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Breece Hall
Fantasy Football

Best 2022 Running Back Prospect-Team Dynasty Fantasy Fits

  • Zach Cohen
  • April 22, 2022
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Yesterday, I dove into my favorite wide receiver fits for the upcoming fantasy football season from this year‘s draft class. Today, let’s talk about the running backs. It’s an interesting year for the position. There’s no consensus top running back, which makes the draft class even more exciting. Like with the wide receivers, I tried to keep these fits somewhat realistic, but the beauty of the NFL draft lies in its uncertainty. Still, if these five selections happen, you should be all over them in fantasy football.


How much confidence do we have in the Falcons’ current running back room? Walker would undoubtedly be a better option than Mike Davis, Damien Williams, Qadree Ollison and Cordarrelle Patterson. Although, Patterson and Davis were both top 10 in targets among all running backs in 2021. Even if Atlanta were to keep those two backs in the rotation, it could at least give Walker a path to being the team’s early-down back. While many scouts question Walker’s receiving ability, at the bare minimum, Walker could see valuable touches in the backfield. Another x-factor is how this offense evolves with quarterback Marcus Mariota swapping in for Matt Ryan. Head Coach Arthur Smith was a big proponent of the run game when he coached running back Derrick Henry in Tennessee–and while Walker is no Henry–we should expect more involvement from the Falcons’ run game. Walker’s potential volume and opportunity would be enough to make a huge early impact in fantasy.


Buffalo seems to be a popular pick for drafting a running back, and while they certainly could, I can see them waiting to draft one. Enter White, who probably won’t hear his name called until mid-Day 2. White isn’t on the level of Hall, Spiller and Walker, but he offers something extremely valuable: receiving ability. White is one of the best pass-catching backs in the class, which is something Buffalo can use. The jury’s still out on Devin Singletary and Zack Moss, though neither are touted as good receivers. Even with Duke Johnson now in town, White brings fresh blood to a running back room that isn’t utilized much. That can change if the Bills draft White, who can add a new wrinkle to one of football’s best passing offenses. Since Buffalo threw the fifth-most passes last season, there’s plenty of room for White to become a PPR machine.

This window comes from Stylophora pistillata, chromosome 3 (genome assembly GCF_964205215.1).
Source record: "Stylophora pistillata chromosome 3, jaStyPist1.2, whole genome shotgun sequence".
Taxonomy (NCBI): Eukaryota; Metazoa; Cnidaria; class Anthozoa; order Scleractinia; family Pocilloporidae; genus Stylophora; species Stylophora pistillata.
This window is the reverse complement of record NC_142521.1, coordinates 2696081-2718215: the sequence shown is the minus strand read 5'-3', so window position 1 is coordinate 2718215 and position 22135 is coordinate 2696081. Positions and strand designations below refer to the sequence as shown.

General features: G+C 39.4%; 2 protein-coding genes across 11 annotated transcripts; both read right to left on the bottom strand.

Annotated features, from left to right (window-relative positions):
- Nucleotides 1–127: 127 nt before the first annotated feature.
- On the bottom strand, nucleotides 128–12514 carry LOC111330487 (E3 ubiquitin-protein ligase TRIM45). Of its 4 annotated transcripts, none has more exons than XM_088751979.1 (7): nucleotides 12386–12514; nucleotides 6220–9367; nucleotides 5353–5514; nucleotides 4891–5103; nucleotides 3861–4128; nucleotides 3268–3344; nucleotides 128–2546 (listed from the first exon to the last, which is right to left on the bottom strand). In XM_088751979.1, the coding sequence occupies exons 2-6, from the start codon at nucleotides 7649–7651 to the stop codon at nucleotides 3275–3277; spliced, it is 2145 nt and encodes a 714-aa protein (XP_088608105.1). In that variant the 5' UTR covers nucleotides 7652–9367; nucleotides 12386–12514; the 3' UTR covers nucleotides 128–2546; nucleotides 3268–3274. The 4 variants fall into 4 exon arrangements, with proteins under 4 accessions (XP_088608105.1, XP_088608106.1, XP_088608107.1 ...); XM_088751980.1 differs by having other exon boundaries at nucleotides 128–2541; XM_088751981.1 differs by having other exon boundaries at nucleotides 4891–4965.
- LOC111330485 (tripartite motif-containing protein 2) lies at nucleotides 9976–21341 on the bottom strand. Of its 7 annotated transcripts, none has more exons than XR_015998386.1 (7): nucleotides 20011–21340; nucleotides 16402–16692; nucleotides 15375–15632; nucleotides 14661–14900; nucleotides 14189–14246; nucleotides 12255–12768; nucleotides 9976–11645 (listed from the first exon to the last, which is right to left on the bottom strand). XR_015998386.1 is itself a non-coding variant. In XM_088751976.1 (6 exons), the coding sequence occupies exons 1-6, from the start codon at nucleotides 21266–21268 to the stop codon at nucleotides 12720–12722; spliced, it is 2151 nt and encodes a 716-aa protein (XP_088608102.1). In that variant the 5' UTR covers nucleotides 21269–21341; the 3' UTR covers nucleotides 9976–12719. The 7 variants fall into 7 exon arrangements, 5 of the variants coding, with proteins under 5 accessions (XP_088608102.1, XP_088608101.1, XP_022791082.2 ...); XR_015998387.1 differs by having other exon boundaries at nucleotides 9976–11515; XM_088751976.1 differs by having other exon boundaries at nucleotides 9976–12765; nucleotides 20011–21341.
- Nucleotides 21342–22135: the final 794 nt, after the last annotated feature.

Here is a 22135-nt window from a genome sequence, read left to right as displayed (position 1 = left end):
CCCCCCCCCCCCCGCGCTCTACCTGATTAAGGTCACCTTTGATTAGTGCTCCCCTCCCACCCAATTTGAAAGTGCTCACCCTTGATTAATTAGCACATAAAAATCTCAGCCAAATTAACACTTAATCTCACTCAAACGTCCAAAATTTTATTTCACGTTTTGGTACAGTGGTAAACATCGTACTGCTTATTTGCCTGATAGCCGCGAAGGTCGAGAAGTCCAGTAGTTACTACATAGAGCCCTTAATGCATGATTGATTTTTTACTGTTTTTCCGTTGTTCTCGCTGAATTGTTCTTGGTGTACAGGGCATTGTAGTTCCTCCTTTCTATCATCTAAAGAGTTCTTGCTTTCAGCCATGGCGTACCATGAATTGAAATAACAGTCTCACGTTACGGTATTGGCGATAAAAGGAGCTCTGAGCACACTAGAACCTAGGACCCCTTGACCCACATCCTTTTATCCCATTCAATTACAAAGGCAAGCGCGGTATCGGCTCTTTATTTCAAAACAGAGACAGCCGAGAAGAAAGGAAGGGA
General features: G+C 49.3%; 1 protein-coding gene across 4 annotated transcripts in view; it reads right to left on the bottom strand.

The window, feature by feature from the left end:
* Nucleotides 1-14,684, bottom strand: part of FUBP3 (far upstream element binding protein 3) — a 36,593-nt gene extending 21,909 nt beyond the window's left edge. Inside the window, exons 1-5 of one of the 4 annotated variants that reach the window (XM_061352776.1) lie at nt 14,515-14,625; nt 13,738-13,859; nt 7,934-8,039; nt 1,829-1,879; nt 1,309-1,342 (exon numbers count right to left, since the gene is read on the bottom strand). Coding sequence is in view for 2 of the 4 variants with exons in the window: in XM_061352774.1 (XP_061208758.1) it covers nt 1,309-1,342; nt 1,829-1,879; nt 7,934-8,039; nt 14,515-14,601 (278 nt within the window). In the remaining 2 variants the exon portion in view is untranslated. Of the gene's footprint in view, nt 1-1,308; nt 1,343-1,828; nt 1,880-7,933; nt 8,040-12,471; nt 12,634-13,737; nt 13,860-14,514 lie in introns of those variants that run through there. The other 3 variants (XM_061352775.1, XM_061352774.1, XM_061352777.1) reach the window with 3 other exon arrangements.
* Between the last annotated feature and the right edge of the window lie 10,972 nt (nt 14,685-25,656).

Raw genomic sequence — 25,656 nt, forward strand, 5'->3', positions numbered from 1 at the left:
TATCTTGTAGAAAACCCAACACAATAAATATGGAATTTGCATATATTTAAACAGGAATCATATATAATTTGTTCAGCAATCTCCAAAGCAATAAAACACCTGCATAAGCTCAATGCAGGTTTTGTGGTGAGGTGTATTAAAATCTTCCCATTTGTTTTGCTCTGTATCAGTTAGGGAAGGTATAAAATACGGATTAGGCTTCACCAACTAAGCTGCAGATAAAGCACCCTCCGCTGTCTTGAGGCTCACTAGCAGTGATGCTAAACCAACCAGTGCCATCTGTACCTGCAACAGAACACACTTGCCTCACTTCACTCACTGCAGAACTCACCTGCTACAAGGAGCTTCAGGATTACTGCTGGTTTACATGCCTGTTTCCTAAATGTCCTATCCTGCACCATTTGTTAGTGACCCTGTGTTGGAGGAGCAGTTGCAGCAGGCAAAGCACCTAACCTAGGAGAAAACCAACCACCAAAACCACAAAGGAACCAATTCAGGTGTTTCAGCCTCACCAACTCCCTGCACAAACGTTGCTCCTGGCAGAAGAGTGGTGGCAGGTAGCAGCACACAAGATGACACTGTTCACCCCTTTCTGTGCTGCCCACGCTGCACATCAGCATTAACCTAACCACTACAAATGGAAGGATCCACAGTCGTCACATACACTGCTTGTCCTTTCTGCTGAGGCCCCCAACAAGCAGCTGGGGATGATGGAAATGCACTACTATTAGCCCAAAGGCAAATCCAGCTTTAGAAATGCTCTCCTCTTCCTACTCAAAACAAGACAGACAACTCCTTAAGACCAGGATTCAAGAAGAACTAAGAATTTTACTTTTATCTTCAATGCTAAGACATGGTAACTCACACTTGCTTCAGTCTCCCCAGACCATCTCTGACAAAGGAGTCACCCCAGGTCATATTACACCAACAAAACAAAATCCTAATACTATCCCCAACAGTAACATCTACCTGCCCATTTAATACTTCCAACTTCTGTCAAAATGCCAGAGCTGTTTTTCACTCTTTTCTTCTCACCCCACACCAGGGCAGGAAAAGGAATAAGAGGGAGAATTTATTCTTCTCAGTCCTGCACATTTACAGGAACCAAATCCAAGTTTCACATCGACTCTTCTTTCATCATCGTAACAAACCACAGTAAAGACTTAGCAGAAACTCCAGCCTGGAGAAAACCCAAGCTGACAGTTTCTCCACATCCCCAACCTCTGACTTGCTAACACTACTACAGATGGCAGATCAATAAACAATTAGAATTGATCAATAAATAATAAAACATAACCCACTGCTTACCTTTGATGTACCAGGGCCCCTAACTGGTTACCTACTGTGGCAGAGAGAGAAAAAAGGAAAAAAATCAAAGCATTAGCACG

Count Houston as another team with a confusing backfield. Marlon Mack, Royce Freeman and Rex Burkhead headline a less-than-inspiring group. For my money, Spiller would be the Texans’ best running back. His receiving ability and versatility alone present a solid floor to build on in fantasy. At Texas A&M, Spiller thrived on high-reward routes like screens and wheels. He shouldn’t be mistaken for just a receiving back, though. What’s stopping Spiller from taking over an every-down role in Houston? He’s well-rounded enough to where he can be a three-down back. Still, the big pull in fantasy simply comes from potential opportunity. I’ll be closely monitoring Spiller’s landing spot, but if he lands in Houston, I’ll be jumping at every chance to draft him (as should you).


How good is Pierce’s fit in Miami? Just check out what I said in my Dynasty fits article for Pierce:

“On the surface, the Dolphins’ running back room seems a bit crowded. They added Chase Edmonds and Raheem Mostert to go with incumbent starter Myles Gaskin. When healthy, that’s a solid trio of running backs. Do you notice anything different between those three and Pierce? Let’s take a quick look at their sizes:

Edmonds: 5’9, 206 pounds

Mostert: 5’10, 195 pounds

Gaskin: 5’9, 195 pounds

Pierce: 5’9, 224 pounds

Adding Pierce to that group would bring some much-needed strength and physicality to Miami’s offense. Yes, they signed fullback Alec Ingold in what could be a Kyle Juszczyk-like role. There’s no reason to suggest Pierce couldn’t take valuable short-yardage snaps among this group, especially at the goal line. From a schematic standpoint, this fit makes a ton of sense.”


Depending on who you ask, Hall is the bona fide ‘RB1’ in this year‘s draft class. TDN scouts seem to generally be lower on Hall than the majority opinion. Keith Sanchez specifically said in Hall’s scouting report that he could be best in a zone scheme where Hall’s patient running style can thrive.

“He should be viewed as a back who can take advantage of the running lanes that the offensive line has created,” wrote Sanchez.

Does that not sound like San Francisco to you? To the chagrin of countless fantasy managers, Kyle Shanahan has famously rotated between running backs during his tenure as head coach. Last season, we saw Elijah Mitchell own the hot hand for most of the season, though other running backs like JaMycal Hasty and Jeff Wilson had their shares of dominance. Even better: Shanahan doesn’t ask his running backs to catch passes often, which wasn’t Hall’s strong suit in college. San Francisco is a perfect scheme fit to maximize Hall’s value in fantasy, especially in best ball.

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Zach Cohen